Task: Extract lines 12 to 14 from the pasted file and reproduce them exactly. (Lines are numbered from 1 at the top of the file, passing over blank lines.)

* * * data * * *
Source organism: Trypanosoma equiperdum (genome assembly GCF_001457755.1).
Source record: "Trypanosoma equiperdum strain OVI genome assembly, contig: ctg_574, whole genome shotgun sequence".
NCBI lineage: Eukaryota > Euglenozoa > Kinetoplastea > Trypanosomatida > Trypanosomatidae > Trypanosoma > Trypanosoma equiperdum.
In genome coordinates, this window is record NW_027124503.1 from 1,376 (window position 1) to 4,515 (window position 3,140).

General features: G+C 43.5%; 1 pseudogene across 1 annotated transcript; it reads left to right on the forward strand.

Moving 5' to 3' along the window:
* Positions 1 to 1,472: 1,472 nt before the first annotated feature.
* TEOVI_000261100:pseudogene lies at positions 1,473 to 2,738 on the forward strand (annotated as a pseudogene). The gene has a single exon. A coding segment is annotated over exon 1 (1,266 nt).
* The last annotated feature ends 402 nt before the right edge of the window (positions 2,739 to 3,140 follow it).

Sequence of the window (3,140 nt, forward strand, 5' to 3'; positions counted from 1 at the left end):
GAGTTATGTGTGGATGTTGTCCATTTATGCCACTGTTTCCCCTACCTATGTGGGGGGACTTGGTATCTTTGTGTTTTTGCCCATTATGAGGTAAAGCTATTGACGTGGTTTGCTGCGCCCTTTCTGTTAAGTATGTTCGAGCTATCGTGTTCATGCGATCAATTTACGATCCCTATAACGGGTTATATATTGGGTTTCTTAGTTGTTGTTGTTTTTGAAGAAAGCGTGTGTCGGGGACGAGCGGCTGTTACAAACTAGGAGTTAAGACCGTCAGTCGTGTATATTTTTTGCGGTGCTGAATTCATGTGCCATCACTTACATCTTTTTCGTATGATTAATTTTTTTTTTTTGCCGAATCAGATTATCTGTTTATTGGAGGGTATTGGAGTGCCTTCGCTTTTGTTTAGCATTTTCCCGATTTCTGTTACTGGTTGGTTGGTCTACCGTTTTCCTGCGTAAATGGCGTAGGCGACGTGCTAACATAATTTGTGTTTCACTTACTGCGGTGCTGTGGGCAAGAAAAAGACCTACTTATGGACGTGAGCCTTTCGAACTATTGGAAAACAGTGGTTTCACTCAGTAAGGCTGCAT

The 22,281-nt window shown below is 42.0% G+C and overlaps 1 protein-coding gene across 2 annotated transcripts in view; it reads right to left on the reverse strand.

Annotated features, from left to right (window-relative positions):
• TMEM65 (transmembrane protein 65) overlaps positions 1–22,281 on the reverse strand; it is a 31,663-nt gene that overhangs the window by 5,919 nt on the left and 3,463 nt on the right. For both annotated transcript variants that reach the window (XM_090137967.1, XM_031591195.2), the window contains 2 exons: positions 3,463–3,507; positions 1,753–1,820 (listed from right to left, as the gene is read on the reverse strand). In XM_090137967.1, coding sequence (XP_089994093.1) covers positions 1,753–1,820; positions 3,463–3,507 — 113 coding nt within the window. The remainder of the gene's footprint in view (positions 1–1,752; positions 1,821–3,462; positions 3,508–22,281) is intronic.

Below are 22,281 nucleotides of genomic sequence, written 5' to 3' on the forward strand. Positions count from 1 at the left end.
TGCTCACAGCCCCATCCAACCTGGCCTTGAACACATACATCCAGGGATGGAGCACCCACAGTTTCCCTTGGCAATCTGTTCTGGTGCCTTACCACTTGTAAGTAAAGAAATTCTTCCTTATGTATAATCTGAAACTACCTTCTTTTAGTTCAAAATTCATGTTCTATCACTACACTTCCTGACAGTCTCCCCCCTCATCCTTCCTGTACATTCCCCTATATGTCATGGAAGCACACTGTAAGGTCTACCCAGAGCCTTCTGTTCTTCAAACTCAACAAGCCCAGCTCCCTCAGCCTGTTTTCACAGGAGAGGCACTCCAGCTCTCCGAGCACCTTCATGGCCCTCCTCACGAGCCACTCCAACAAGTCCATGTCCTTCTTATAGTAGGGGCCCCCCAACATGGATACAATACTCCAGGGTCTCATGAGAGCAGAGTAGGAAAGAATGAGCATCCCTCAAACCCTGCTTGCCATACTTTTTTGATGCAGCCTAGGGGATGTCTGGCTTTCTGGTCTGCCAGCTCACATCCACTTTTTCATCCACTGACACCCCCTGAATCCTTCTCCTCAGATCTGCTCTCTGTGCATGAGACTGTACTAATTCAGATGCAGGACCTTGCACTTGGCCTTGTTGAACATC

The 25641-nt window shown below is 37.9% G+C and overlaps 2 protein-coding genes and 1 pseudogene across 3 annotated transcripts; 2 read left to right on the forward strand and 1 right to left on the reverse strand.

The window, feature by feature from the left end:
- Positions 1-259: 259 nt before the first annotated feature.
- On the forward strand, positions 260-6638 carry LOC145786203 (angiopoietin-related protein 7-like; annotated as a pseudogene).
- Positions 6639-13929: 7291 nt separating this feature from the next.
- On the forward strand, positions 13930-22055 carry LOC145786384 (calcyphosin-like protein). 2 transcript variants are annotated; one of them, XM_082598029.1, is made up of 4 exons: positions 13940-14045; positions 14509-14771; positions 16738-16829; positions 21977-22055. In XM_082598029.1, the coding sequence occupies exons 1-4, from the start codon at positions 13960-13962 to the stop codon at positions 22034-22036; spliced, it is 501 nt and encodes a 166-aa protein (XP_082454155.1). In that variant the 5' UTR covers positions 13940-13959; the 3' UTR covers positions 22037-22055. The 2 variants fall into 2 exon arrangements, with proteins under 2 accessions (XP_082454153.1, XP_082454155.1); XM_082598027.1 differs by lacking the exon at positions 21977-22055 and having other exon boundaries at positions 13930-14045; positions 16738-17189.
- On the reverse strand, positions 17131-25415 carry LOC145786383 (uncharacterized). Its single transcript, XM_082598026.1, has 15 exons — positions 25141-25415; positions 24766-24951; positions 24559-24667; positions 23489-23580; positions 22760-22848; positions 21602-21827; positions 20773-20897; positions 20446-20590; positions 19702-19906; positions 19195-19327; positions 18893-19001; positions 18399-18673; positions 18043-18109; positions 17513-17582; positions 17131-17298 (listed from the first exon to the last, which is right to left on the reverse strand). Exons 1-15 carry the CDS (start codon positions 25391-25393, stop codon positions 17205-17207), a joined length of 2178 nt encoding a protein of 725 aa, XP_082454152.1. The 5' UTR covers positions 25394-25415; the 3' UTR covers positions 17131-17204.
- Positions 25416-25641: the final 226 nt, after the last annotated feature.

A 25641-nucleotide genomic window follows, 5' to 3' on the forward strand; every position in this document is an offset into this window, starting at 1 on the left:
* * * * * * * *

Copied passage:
The 22,281-nt window shown below is 42.0% G+C and overlaps 1 protein-coding gene across 2 annotated transcripts in view; it reads right to left on the reverse strand.

Annotated features, from left to right (window-relative positions):
• TMEM65 (transmembrane protein 65) overlaps positions 1–22,281 on the reverse strand; it is a 31,663-nt gene that overhangs the window by 5,919 nt on the left and 3,463 nt on the right. For both annotated transcript variants that reach the window (XM_090137967.1, XM_031591195.2), the window contains 2 exons: positions 3,463–3,507; positions 1,753–1,820 (listed from right to left, as the gene is read on the reverse strand). In XM_090137967.1, coding sequence (XP_089994093.1) covers positions 1,753–1,820; positions 3,463–3,507 — 113 coding nt within the window. The remainder of the gene's footprint in view (positions 1–1,752; positions 1,821–3,462; positions 3,508–22,281) is intronic.